Sunday, January 27, 2013

Lady Macbeth is a Racist: Newspeak, Self-Censorship and Withdrawing Sanction


A good deal of the literature of the past was, indeed, already being transformed [ideologically]. Considerations of prestige made it desirable to preserve the memory of certain historical figures, while at the same time bringing their achievements into line with the philosophy of Ingsoc. Various writers, such as Shakespeare, Milton, Swift, Byron, Dickens, and some others were therefore in process of translation: when the task had been completed, their original writings, with all else that survived of the literature of the past, would be destroyed.

--George Orwell: Principles of Newspeak


Simply put, if you are . . . for Constitutionally limited government, free market capitalism, equality under the law, and freedom for all Americans, then you are a racist. If you are for unlimited government and increasing dependency on the Democrat Party, then you are not a racist. Any questions?

-- Kyle Becker: The Politically Correct Guide to Racism for Idiots 


I saw that there comes a point, in the defeat of any man of virtue, when his own consent is needed for evil to win—and that no manner of injury done to him by others can succeed if he chooses to withhold his consent. I saw that I could put an end to your outrages by pronouncing a single word in my mind. I pronounced it. The word was “No.”

--Ayn Rand: John Galt’s Speech, Atlas Shrugged


There has been much discussion on the internet of the Progressive Democrat’s tendency to avoid constructing an argument or to shout down a painful truth by accusing others of racism. On the punditry level, such accusations has gone from the ridiculous to the outright idiotic as black Democratic Party hacks have gone from accusing libertarians and conservatives of racism for criticism of the president for his ideology and policies to accusing us of racism for the use of certain otherwise neutral words in our political speech. It has come to the point where one can neither criticize Obama for his general ineptitude, foreign policy or domestic policies, nor use certain words (“golf,” “apartment,” “anger,” “socialist” and “crime” all come to mind) in reference to any administration official whatsoever, without being accused of being a racist.

In the political arena, we know the purpose of this tactic: it is to silence and isolate the opposition without the bother of actually constructing an argument. Such demonization is a shortcut to winning through intimidation, in order that certain ideas become impossible to talk about at all, ensuring the Democratic party an unearned hegemony over public discourse. In short, it is Newspeak in the Orwellian sense:

The purpose of Newspeak was not only to provide a medium of expression for the world-view and mental habits proper to the devotees of IngSoc, but to make all other modes of thought impossible. It was intended that when Newspeak had been adopted once and for all and Oldspeak forgotten, a heretical thought -- that is, a thought diverging from the principles of IngSoc -- should be literally unthinkable, at least so far as thought is dependent on words.

--George Orwell: Principles of Newspeak

Thus the accusation of racism in response to political speech in this fashion is the tool of the demagogue, pure and simple.

Even more troubling is the use of the tactic by progressives against their “friends” during personal and public conversations on any topic in which someone lets a political (but not necessarily partisan) statement slip out. Here again, the purpose of the accusation is to demonize someone who does not agree on some issue, and to 
silence opposition in order to evade an unwanted truth.

Since we live in a society that conflates accusation with guilt, such an attack is difficult to recover from, because it is impossible to prove a negative. It is a powerful technique of the political left, placing their enemies on the defensive, and allowing the demagogues to claim the moral high ground while conducting themselves in the most vile manner, in an impressive display of irrationality and bullying. 

Such attacks serve to impoverish the language of discourse, and leave rational people scratching their heads over whether they can talk about the ‘pot calling the kettle black’ or calling a ‘spade an f***ing shovel’. The self-righteous censors thus achieve their object of making discourse on certain topics impossible, and setting boundaries on what people who disagree with them are able to say, right down to the nouns themselves: black, dark, spot . . .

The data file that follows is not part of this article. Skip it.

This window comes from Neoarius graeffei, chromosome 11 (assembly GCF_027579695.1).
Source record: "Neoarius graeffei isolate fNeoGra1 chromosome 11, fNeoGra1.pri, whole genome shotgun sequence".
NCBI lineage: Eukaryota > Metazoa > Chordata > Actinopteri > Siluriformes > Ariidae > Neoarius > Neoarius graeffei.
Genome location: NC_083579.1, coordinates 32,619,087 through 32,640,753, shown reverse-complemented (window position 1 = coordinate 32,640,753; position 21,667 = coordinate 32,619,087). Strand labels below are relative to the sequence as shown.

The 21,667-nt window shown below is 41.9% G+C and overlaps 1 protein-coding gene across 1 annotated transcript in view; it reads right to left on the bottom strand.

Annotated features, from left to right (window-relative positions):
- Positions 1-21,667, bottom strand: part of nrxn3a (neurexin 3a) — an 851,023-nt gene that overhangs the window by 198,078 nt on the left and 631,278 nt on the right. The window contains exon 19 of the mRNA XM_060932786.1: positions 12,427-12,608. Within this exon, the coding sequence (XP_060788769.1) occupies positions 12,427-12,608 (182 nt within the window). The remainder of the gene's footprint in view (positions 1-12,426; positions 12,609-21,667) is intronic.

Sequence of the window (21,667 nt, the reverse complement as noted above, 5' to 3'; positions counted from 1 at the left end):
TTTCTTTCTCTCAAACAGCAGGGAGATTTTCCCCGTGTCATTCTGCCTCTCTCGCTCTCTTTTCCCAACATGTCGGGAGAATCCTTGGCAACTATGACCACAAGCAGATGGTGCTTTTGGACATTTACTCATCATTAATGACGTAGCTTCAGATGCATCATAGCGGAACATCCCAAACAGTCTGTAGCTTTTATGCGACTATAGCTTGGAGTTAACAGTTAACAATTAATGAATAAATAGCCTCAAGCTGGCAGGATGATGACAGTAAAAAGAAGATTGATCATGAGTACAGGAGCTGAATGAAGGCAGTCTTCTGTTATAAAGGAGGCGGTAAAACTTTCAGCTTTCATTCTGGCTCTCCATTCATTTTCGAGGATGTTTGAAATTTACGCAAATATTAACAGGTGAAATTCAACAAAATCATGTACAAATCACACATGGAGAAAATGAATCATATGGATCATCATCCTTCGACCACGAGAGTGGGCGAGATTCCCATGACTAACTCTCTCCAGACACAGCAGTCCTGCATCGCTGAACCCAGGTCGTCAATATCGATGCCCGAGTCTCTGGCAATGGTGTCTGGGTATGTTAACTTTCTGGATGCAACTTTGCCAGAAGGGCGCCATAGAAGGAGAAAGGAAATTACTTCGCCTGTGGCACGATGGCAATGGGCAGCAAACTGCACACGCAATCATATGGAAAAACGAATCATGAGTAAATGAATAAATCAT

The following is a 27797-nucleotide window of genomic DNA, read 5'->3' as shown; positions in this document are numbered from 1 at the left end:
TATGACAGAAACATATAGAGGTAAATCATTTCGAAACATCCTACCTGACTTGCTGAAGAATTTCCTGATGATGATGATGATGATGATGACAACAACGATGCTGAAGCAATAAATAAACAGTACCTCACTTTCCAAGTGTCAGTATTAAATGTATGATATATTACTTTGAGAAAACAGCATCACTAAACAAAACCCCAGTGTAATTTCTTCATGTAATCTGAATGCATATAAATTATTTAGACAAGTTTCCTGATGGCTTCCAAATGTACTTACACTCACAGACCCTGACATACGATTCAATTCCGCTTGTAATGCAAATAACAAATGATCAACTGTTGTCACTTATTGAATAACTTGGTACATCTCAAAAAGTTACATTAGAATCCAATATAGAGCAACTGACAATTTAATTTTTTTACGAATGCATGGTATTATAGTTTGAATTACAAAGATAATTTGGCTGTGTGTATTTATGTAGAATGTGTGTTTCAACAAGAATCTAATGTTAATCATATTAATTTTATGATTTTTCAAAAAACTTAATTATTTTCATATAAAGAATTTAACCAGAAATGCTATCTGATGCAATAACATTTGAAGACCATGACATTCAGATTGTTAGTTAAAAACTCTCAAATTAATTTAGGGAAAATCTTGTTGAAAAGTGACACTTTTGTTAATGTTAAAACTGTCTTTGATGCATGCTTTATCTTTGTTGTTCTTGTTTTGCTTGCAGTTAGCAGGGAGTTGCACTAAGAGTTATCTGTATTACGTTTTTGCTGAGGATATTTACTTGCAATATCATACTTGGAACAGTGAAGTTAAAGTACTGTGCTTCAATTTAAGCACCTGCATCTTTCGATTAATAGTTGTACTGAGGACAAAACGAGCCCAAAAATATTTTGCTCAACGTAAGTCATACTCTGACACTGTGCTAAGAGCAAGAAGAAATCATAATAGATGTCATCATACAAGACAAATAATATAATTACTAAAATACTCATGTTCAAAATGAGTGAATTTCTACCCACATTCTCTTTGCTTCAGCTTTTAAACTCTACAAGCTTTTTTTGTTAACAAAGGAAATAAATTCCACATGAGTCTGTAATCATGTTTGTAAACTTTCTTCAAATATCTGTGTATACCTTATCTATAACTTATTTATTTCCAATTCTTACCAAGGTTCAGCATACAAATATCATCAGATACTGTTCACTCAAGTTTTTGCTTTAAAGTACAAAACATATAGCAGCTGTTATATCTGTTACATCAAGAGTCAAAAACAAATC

Did I say spot? Yes, I did. Because according to one self-righteously progressive former friend, Shakespeare’s Lady Macbeth is a racist. In a personal conversation relating to a rather bitter and nasty remark she made toward another of her “friends” in the context of Obama’s second inaugural, “spot” is a racist term. After I allowed as to how the statement was unlike my  former friend’s usual happy and sunny disposition, she commented to me: “‘Methinks the lady doth protest too much.’” To which I responded:
“I don’t think I am ready to “out, out that damned spot.’”  She then enquired about the health of my sense of humor. Seeing that she didn’t really “get” my reference to her quote from Macbeth, I told her I didn’t have a sense of humor, apparently—since my poor attempt was not understood—excused myself and went about my day.
Later, I was totally blindsided when, in connection with a different discussion that she initiated, she wrote about the “racist comment” that I had left on her Facebook Timeline. Having already been accused of “protesting too much,” I pointed out that the reference was to Lady Macbeth’s mad scene, and when my former friend insisted it was a racist reference (I suppose about Obama, even though he had not been a topic of the conversation), I did not bother to continue the conversation.

For those who do not know the reference, as I suspect the progressive bully did not, here is the reference from Macbeth, Act 5 Scene I, in which the lady goes mad for having murdered the king:

35 Out, damned spot! out, I say!—One: two: why,
36 then, 'tis time to do't.—Hell is murky!—Fie, my
37 lord, fie! a soldier, and afeard? What need we
38 fear who knows it, when none can call our power
39 to account?—Yet who would have thought the old
40 man to have had so much blood in him?

41 Do you mark that?

42 The thane of Fife had a wife; where is she now?—
43 What, will these hands ne'er be clean?—No more o'
44 that, my lord, no more o' that: you mar all with
45 this starting.

The spot she is seeing in her madness is the blood of murder on her hands. My reference was simply an attempt to defuse the rapidly deteriorating conversation by responding to the reference to Lady Macbeth with a reference of my own.  As one of my friends said, upon seeing the exchange between me and my once friendly bully: “Good thing you didn’t refer to Othello. That would have forever blackened your name.”